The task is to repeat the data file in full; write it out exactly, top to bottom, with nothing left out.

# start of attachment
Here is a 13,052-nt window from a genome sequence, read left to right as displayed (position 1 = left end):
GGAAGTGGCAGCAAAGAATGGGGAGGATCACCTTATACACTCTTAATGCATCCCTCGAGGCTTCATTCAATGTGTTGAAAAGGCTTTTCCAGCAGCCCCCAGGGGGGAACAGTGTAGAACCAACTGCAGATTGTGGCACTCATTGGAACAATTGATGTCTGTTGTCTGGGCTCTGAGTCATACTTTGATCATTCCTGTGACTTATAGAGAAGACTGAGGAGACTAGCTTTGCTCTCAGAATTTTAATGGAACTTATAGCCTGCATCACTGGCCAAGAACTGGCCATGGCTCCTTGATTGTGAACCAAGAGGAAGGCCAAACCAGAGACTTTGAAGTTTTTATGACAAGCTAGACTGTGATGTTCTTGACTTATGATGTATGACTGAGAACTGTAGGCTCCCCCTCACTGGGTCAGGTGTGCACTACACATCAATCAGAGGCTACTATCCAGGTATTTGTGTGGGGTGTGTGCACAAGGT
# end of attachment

Here is a 13,052-nt window from a genome sequence, read left to right as displayed (position 1 = left end):
GGAAGTGGCAGCAAAGAATGGGGAGGATCACCTTATACACTCTTAATGCATCCCTCGAGGCTTCATTCAATGTGTTGAAAAGGCTTTTCCAGCAGCCCCCAGGGGGGAACAGTGTAGAACCAACTGCAGATTGTGGCACTCATTGGAACAATTGATGTCTGTTGTCTGGGCTCTGAGTCATACTTTGATCATTCCTGTGACTTATAGAGAAGACTGAGGAGACTAGCTTTGCTCTCAGAATTTTAATGGAACTTATAGCCTGCATCACTGGCCAAGAACTGGCCATGGCTCCTTGATTGTGAACCAAGAGGAAGGCCAAACCAGAGACTTTGAAGTTTTTATGACAAGCTAGACTGTGATGTTCTTGACTTATGATGTATGACTGAGAACTGTAGGCTCCCCCTCACTGGGTCAGGTGTGCACTACACATCAATCAGAGGCTACTATCCAGGTATTTGTGTGGGGTGTGTGCACAAGGT